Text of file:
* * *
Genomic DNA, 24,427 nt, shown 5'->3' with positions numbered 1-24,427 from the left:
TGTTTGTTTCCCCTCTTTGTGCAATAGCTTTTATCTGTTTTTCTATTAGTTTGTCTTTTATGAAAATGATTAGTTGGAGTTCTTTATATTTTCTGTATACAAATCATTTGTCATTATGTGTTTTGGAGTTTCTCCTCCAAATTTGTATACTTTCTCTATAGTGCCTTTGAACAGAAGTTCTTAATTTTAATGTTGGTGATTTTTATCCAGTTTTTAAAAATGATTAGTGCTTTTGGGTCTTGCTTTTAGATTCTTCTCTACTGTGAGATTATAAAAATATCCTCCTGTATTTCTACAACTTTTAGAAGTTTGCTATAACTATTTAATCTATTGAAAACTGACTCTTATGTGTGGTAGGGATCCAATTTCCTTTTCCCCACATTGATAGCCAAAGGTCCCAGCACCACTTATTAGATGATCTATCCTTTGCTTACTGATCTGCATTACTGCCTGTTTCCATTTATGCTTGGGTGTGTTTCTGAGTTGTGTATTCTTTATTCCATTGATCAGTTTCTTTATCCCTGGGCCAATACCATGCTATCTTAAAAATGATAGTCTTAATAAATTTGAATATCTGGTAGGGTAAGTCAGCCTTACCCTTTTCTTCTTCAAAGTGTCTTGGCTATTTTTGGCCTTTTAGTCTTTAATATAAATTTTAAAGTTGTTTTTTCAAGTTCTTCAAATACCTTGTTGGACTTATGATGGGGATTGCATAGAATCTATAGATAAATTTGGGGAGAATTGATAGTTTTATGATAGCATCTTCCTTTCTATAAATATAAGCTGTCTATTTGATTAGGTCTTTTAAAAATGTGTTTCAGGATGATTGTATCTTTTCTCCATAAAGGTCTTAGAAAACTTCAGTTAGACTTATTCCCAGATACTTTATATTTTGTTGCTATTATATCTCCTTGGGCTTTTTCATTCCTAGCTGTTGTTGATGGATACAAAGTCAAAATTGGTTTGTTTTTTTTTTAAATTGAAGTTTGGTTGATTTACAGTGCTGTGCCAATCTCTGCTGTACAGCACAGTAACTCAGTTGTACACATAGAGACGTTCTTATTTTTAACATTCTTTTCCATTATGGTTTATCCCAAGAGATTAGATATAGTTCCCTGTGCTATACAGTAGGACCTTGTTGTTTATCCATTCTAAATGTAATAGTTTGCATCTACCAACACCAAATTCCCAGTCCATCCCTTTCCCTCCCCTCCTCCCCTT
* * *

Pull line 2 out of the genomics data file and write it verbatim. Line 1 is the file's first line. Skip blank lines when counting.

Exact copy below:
TGTTTGTTTCCCCTCTTTGTGCAATAGCTTTTATCTGTTTTTCTATTAGTTTGTCTTTTATGAAAATGATTAGTTGGAGTTCTTTATATTTTCTGTATACAAATCATTTGTCATTATGTGTTTTGGAGTTTCTCCTCCAAATTTGTATACTTTCTCTATAGTGCCTTTGAACAGAAGTTCTTAATTTTAATGTTGGTGATTTTTATCCAGTTTTTAAAAATGATTAGTGCTTTTGGGTCTTGCTTTTAGATTCTTCTCTACTGTGAGATTATAAAAATATCCTCCTGTATTTCTACAACTTTTAGAAGTTTGCTATAACTATTTAATCTATTGAAAACTGACTCTTATGTGTGGTAGGGATCCAATTTCCTTTTCCCCACATTGATAGCCAAAGGTCCCAGCACCACTTATTAGATGATCTATCCTTTGCTTACTGATCTGCATTACTGCCTGTTTCCATTTATGCTTGGGTGTGTTTCTGAGTTGTGTATTCTTTATTCCATTGATCAGTTTCTTTATCCCTGGGCCAATACCATGCTATCTTAAAAATGATAGTCTTAATAAATTTGAATATCTGGTAGGGTAAGTCAGCCTTACCCTTTTCTTCTTCAAAGTGTCTTGGCTATTTTTGGCCTTTTAGTCTTTAATATAAATTTTAAAGTTGTTTTTTCAAGTTCTTCAAATACCTTGTTGGACTTATGATGGGGATTGCATAGAATCTATAGATAAATTTGGGGAGAATTGATAGTTTTATGATAGCATCTTCCTTTCTATAAATATAAGCTGTCTATTTGATTAGGTCTTTTAAAAATGTGTTTCAGGATGATTGTATCTTTTCTCCATAAAGGTCTTAGAAAACTTCAGTTAGACTTATTCCCAGATACTTTATATTTTGTTGCTATTATATCTCCTTGGGCTTTTTCATTCCTAGCTGTTGTTGATGGATACAAAGTCAAAATTGGTTTGTTTTTTTTTTAAATTGAAGTTTGGTTGATTTACAGTGCTGTGCCAATCTCTGCTGTACAGCACAGTAACTCAGTTGTACACATAGAGACGTTCTTATTTTTAACATTCTTTTCCATTATGGTTTATCCCAAGAGATTAGATATAGTTCCCTGTGCTATACAGTAGGACCTTGTTGTTTATCCATTCTAAATGTAATAGTTTGCATCTACCAACACCAAATTCCCAGTCCATCCCTTTCCCTCCCCTCCTCCCCTT